The Effect On Your Eyes Working In The City (London)

London skyline by sonewfangled, on Flickr

The effects of working in the city can take its toll on your eyes. From air pollution and lighting, to digital screens and even reading, everyday our eyes face a barrage of stimuli and we barely even blink at the thought of long term damage. But luckily for us, taking care of our eyes doesn’t have to be a full time job.

Through solely being more conscious of the various sources of potential problems, we can prolong healthy vision for years and years to come.

Let’s take an in-depth look at the common causes of eye problems which are prevalent in the city, each with their own actionable steps you can easily incorporate into your daily life.

Air Pollution

The effects of air pollution on our health has long been documented. However, when it comes to our eye sight, some experts believe there is a knowledge gap between the effects of air pollution on our vision, and awareness of how to manage prevention.

Many studies link air pollution to dry eye syndrome—a condition which is widespread and easily exacerbated in the life of someone working in the city.

According to the London Air project based at Kings College, very high levels of air pollution may induce a dry throat, sore eyes, and a tickly cough, even in the healthiest of individuals.

What You Can Do

Certain environmental factors such as air pollution are difficult to avoid, but there are proven steps you can take to minimise their effects and safeguard your long term vision.

The effects of wind, smog, and extreme climate conditions such as heatwaves on your eyes can be reduced by the use of sunglasses, umbrellas, and even adequate blinking.

When thinking in terms of prevention, staying well hydrated will help with dry eyes. Furthermore, maintaining a healthy diet will also help keep your eyes in a good shape. Carrots, eggs, blueberries, tomatoes—these are all great sources of eye-protecting nutrients.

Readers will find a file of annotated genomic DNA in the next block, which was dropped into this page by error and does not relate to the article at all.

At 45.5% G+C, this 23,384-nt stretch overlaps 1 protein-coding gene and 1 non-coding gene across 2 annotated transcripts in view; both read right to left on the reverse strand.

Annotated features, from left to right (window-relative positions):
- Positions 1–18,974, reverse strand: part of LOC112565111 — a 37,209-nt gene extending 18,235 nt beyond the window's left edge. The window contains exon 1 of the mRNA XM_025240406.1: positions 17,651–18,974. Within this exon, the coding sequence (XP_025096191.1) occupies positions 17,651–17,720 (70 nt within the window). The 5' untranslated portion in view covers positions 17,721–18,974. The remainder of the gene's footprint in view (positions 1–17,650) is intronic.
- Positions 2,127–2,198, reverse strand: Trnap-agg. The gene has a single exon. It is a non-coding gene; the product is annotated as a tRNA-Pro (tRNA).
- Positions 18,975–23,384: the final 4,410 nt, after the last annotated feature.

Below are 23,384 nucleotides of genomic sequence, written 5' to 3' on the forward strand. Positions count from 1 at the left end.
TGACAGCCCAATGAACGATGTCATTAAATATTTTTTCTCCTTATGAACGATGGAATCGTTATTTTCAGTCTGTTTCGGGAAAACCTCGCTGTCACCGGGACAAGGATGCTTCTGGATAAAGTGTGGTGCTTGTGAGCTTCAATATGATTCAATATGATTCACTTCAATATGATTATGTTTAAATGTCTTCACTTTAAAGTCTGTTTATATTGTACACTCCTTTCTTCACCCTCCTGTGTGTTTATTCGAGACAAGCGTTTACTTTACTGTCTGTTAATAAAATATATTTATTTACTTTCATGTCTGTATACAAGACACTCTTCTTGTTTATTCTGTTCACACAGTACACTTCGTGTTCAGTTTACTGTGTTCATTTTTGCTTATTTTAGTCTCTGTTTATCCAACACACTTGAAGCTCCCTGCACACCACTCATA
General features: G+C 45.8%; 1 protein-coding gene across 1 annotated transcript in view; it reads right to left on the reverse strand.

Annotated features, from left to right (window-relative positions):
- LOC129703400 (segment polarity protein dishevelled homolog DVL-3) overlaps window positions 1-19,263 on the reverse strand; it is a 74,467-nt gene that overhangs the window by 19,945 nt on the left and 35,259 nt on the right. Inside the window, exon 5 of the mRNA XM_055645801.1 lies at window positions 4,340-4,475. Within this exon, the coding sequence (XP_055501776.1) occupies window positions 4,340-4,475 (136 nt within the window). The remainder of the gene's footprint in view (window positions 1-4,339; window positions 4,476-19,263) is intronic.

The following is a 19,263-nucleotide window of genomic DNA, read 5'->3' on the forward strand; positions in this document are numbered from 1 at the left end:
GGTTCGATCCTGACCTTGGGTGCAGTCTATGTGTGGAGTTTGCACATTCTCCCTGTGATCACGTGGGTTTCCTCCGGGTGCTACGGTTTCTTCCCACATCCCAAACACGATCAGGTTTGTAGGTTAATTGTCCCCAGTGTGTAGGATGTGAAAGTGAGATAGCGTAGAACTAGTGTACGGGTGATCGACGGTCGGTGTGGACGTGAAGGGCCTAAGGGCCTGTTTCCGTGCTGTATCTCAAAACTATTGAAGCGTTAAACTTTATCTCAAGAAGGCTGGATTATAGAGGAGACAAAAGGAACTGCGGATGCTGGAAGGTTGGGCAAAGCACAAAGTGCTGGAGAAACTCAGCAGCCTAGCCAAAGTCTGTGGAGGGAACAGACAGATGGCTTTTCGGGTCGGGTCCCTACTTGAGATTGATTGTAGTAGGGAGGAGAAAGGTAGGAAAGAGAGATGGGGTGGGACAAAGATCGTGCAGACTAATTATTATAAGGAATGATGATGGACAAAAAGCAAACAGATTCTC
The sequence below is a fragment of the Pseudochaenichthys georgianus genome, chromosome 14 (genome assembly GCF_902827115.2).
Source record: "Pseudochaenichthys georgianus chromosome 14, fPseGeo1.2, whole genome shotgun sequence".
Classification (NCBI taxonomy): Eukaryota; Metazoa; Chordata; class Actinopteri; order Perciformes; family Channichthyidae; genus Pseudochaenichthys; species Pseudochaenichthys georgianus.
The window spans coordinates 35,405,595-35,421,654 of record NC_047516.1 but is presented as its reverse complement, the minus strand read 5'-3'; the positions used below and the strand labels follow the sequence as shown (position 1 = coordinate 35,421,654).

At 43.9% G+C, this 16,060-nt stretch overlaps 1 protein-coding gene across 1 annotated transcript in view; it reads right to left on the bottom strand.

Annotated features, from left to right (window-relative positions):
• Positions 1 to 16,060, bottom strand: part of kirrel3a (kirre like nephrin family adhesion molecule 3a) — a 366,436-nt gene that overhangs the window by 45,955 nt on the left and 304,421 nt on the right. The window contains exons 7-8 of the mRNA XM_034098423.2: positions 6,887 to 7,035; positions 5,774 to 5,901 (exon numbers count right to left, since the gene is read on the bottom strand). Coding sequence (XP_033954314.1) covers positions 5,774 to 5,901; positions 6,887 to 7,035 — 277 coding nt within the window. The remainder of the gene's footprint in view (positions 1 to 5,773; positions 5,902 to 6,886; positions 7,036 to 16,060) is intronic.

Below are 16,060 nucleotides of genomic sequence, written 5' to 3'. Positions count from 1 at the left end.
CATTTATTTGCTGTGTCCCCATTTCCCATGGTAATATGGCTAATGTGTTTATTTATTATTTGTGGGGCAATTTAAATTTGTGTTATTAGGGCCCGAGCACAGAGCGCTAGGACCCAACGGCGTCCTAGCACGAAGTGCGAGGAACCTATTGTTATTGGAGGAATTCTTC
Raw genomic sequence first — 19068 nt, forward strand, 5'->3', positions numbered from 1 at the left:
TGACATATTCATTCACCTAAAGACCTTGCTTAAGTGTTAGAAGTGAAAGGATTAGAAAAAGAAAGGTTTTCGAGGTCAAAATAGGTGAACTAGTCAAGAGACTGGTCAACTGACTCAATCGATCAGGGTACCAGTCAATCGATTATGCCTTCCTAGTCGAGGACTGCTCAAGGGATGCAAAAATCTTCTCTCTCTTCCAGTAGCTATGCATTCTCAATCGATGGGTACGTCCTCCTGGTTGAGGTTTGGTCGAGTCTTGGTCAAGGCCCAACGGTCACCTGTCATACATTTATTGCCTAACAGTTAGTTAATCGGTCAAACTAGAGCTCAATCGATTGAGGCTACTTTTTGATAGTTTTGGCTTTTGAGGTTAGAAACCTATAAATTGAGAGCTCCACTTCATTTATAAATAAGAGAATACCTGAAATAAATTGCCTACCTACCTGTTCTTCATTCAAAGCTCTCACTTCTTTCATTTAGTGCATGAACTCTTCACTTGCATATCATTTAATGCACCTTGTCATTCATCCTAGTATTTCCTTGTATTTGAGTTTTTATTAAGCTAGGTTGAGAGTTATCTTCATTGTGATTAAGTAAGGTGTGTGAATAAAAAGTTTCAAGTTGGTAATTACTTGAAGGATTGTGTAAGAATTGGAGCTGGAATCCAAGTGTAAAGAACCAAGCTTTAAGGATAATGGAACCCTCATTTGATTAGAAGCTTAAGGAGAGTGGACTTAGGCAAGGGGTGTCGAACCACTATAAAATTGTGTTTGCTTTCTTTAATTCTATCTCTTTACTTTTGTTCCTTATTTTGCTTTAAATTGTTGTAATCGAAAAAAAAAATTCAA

Digital Eye Strain

Digital eye strain, or Computer Vision Syndrome (CVS), is a common condition among office workers and yet, only one in five are aware of it.

CVS comes from an overuse of screens such as computers, smartphones, televisions, and tablets, and is the result of prolonged periods of time staring, and the eye constantly needing to refocus in processing graphics and text.

CVS is often characterised by red and sore eyes, dry eyes, headaches, neck and back pain, and fatigue, and if unaddressed, can lead to permanent vision problems.

What You Can Do

One of the first and most effective things you can do is to improve your working environment. For many of us, working at a computer is a large part of our daily lives, yet little time is given to how we do it. Observe your posture—it is recommended that your monitor be slightly below eye level and at a distance of at least 20-26 inches from your eyes.

Play around with the configuration of the brightness and contrast of your screen to suit the lighting in your workspace, and if possible adjust the lighting of your external environment to minimise the presence of harsh overhead lights— lower intensity and fluorescent bulbs are ideal. In addition, make sure the size of the text you are reading is appropriate as to avoid squinting or straining your eyes.

Give Your Eyes A Break

Medical professionals recommended following the 20-20-20 rule. To do this, take a break from the screen every 20 minutes for 20 seconds by looking at an object that is 20 feet away. This allows the muscles that control focusing of the eye to relax and helps to prevent digital eye strain.

An alternative approach is to use the Pomodoro technique. The time management method developed in the 1980s, is characterised by a 25 minute working interval followed by a 5 minute break—ideal for breaking up modern day working patterns.

Long Term Care

Without a doubt the best measure you can take to safeguarding your long term eye heath is to have a comprehensive eye exam. Take note of how many hours you spend engaging in optically strenuous activities such as reading and using screens, and book yourself an appointment to see a specialist optometrist.

If you would like to book a consultation at London Vision Clinic, or find out more about how Laser Eye Surgery can benefit your eye sight, leave us a comment or give us a call on 020 7224 1005.